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Is it moral to fake your IP address to get better TV?

Canada has different copyright and broadcasting laws than the US, and as a result we have vastly different online viewing options. For example, Hulu and Amazon Prime are not accessible in Canada, and instead of watching Sons of Anarchy on Netflix we're stuck with reruns of The X Files and News Radio. (That's a bit of an exaggeration!) Many people easily get around these restrictions by faking a US IP address on one or more of their devices. I can't see how they are violating any rights by doing so, since they still have to pay subscription fees for the American services. Hence, it's not the equivalent of stealing cable. As far as I can tell it's not even illegal to fake your IP address, so the only consequence of being found out might be the service provider canceling your contract. Is this an example of a time when it would be moral to be dishonest -- since you are faking reality to gain a value? Should you still not do it simply on principle?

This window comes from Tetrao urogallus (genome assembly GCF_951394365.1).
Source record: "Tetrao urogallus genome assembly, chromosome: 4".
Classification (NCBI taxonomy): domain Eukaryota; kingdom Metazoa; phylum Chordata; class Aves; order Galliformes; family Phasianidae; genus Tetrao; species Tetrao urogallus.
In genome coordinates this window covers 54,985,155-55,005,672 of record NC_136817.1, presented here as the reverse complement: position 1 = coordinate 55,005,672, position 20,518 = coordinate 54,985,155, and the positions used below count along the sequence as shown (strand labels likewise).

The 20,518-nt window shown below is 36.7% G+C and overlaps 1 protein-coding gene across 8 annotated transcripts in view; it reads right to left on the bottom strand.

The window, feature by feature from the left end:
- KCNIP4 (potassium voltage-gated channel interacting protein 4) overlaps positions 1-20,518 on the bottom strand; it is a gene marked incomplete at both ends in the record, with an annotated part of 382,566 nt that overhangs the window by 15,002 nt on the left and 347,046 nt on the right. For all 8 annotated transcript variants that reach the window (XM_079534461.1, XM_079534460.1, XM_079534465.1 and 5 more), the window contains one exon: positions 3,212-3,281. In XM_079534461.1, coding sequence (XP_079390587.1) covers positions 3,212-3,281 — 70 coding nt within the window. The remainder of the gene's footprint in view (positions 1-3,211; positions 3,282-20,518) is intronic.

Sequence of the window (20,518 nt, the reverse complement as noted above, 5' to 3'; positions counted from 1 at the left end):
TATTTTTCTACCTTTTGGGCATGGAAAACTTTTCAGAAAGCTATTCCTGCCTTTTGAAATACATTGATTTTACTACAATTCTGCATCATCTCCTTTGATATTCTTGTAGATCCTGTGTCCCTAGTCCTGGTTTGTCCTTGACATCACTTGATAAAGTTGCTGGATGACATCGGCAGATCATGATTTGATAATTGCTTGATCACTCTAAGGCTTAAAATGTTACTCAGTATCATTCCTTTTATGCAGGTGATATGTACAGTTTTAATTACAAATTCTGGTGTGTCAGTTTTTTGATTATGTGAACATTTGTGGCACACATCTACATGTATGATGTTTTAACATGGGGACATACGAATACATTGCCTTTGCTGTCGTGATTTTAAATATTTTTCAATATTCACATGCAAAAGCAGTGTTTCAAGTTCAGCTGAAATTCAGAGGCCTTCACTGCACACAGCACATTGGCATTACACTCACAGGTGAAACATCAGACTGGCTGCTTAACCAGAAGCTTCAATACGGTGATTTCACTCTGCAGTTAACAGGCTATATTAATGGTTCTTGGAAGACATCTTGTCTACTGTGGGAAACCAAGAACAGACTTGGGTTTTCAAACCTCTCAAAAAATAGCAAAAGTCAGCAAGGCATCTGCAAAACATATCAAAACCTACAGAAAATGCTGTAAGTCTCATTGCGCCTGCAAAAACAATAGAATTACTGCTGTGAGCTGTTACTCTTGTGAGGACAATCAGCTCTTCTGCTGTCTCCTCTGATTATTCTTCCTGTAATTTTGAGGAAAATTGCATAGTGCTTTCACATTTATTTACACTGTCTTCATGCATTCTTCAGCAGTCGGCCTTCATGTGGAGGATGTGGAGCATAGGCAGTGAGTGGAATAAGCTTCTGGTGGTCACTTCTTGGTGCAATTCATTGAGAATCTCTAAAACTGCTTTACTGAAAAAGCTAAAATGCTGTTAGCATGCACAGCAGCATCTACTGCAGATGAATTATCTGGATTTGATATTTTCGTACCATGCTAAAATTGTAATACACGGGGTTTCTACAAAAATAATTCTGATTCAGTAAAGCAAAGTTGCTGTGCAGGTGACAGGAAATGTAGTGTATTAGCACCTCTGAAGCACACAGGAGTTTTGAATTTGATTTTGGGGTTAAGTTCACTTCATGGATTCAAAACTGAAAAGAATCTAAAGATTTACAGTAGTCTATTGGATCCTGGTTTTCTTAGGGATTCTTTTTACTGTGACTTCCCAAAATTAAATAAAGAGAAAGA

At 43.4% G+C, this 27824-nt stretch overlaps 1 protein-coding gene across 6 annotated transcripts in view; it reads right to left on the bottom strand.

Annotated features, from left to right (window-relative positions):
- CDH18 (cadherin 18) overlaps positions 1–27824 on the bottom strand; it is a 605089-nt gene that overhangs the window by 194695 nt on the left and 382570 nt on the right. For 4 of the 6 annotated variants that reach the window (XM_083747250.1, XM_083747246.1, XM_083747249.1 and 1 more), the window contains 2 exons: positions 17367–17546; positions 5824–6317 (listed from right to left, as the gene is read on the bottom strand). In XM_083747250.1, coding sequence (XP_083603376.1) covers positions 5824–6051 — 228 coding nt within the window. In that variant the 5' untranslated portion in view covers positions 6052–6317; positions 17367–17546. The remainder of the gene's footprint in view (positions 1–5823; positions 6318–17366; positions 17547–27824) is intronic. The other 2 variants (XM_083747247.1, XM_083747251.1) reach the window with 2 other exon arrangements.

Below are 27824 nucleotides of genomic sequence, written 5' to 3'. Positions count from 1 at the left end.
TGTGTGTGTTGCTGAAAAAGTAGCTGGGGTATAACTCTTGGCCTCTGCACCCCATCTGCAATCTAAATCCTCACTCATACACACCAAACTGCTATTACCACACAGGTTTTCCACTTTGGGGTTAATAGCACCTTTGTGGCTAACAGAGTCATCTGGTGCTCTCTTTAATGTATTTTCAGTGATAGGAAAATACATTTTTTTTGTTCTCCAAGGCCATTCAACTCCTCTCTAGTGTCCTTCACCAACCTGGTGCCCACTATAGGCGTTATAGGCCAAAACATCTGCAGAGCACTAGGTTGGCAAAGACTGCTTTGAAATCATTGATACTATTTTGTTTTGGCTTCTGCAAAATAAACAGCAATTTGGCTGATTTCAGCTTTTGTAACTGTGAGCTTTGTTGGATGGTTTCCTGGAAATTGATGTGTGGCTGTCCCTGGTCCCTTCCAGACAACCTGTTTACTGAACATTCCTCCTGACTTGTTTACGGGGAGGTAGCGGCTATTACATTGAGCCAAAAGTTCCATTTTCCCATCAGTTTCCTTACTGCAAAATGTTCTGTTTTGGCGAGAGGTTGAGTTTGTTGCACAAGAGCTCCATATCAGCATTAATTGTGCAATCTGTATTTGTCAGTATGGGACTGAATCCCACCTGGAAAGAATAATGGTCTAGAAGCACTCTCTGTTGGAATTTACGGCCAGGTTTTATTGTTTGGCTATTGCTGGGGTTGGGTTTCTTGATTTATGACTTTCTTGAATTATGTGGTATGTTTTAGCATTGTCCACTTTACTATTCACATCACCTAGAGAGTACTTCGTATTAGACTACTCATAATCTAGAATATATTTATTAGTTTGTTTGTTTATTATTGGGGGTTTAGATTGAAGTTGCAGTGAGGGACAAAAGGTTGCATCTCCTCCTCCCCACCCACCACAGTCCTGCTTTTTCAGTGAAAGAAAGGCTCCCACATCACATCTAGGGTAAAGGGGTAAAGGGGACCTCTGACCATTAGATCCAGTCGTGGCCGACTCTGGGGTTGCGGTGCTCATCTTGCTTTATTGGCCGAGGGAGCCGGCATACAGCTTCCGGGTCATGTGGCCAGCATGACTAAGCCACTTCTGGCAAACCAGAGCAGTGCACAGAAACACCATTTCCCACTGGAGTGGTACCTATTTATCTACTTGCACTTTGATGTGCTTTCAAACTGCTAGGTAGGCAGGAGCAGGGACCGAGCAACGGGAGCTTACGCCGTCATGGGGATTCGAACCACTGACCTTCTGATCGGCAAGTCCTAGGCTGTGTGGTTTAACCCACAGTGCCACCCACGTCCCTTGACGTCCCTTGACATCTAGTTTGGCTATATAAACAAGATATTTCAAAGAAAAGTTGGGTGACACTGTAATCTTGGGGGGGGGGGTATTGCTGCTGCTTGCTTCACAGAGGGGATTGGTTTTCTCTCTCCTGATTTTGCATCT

Heather , 05.12.2012, 08:33
Idea status: under consideration


Robert Garmong, 15.12.2014, 18:50
You could make this even more extreme by throwing China into the mix. I can't get much of anything legally from China without using a proxy server to "fake" a US address. The reason Chinese IP addresses are blocked by US companies is that *other* people in China rampantly violate intellectual property rights — but I don't, so I feel no shame in firing up my proxy server.

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